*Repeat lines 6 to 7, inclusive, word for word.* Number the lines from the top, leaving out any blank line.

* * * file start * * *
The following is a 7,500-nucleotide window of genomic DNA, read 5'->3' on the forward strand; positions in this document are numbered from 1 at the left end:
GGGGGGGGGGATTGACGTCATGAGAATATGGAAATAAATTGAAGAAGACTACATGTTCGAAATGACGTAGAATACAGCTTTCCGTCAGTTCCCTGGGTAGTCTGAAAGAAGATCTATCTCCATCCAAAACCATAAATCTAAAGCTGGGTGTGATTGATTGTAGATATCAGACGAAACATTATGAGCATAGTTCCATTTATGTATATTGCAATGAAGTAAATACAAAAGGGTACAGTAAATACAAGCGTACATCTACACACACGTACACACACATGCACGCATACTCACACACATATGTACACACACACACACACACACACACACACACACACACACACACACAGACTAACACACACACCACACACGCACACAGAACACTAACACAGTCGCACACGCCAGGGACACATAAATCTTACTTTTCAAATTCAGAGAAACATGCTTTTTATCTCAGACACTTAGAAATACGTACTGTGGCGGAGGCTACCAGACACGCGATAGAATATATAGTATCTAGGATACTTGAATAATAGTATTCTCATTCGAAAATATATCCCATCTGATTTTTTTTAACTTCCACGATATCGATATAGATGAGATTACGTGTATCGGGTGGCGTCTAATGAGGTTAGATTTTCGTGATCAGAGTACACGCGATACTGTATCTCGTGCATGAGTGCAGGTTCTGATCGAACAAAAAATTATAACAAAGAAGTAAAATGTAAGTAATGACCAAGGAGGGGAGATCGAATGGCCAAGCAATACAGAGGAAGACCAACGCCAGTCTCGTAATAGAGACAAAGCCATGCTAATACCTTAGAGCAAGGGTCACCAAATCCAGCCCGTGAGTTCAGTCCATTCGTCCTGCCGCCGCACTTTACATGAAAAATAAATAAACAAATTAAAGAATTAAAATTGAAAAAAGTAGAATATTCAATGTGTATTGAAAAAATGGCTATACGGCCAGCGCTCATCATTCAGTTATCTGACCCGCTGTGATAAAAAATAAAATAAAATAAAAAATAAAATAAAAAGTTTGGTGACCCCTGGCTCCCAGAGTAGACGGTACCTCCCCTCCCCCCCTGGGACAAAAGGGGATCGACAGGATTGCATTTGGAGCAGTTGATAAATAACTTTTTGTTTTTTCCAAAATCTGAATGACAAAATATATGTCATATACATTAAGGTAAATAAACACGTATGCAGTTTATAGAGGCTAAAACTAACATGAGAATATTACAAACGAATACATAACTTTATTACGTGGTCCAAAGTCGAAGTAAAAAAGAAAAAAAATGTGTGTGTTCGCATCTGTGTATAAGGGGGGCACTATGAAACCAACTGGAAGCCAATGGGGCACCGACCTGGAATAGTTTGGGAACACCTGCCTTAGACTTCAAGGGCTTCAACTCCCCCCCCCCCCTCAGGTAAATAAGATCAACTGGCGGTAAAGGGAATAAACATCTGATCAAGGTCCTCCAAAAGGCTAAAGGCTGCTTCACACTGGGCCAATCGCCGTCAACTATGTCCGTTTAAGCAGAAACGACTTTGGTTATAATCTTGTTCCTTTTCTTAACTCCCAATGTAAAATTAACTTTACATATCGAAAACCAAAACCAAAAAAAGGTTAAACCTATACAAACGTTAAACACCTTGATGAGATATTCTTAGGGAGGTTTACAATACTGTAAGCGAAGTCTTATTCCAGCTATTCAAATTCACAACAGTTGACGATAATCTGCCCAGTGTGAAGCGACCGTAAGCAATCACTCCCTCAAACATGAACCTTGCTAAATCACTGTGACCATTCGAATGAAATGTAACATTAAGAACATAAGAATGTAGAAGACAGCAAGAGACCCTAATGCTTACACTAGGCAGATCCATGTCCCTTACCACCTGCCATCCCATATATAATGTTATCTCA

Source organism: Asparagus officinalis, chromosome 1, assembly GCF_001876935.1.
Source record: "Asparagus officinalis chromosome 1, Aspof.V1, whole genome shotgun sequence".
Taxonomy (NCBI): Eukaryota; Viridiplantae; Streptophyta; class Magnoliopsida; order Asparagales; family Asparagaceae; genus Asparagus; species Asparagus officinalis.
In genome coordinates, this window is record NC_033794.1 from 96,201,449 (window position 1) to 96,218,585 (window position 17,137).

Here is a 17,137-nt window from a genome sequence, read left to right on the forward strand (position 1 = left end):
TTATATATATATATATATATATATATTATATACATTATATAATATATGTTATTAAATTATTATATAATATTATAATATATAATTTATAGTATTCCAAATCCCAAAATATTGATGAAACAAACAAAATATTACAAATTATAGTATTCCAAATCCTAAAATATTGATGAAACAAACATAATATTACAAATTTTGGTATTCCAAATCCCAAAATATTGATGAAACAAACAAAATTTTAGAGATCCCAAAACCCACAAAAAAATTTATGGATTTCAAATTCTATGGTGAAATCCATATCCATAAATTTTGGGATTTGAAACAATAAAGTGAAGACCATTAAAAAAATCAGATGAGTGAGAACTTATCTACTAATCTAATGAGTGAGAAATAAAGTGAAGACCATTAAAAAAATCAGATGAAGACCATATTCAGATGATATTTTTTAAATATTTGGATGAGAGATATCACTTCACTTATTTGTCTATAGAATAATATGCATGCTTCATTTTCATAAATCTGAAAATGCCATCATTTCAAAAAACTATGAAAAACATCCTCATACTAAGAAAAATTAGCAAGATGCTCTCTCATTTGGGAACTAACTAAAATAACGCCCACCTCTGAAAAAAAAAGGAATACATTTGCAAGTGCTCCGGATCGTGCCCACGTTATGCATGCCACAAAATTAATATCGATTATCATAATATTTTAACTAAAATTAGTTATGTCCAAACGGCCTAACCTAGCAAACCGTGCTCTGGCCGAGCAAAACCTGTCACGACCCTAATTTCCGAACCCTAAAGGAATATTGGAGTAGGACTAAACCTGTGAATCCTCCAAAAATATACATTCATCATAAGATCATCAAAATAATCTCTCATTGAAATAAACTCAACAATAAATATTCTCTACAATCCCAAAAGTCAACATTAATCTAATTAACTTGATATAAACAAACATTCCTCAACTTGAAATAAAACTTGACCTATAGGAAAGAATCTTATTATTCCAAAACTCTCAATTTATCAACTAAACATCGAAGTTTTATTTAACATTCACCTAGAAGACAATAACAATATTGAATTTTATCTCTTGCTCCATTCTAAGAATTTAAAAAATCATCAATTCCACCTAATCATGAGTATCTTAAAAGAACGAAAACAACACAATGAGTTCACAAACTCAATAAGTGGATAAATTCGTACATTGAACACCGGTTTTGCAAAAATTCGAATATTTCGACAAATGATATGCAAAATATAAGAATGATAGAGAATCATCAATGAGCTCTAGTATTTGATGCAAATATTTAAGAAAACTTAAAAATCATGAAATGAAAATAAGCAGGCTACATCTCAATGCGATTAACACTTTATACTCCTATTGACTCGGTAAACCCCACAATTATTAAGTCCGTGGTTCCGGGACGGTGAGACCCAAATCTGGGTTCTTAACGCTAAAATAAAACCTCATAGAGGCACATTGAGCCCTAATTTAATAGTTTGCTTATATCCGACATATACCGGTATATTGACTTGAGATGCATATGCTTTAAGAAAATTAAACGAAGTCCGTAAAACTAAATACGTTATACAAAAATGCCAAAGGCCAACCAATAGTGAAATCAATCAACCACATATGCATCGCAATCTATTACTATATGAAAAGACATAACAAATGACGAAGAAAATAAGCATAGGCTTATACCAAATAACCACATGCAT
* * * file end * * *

In genome coordinates, this window is record NC_033794.1 from 96,201,449 (window position 1) to 96,218,585 (window position 17,137).

Here is a 17,137-nt window from a genome sequence, read left to right on the forward strand (position 1 = left end):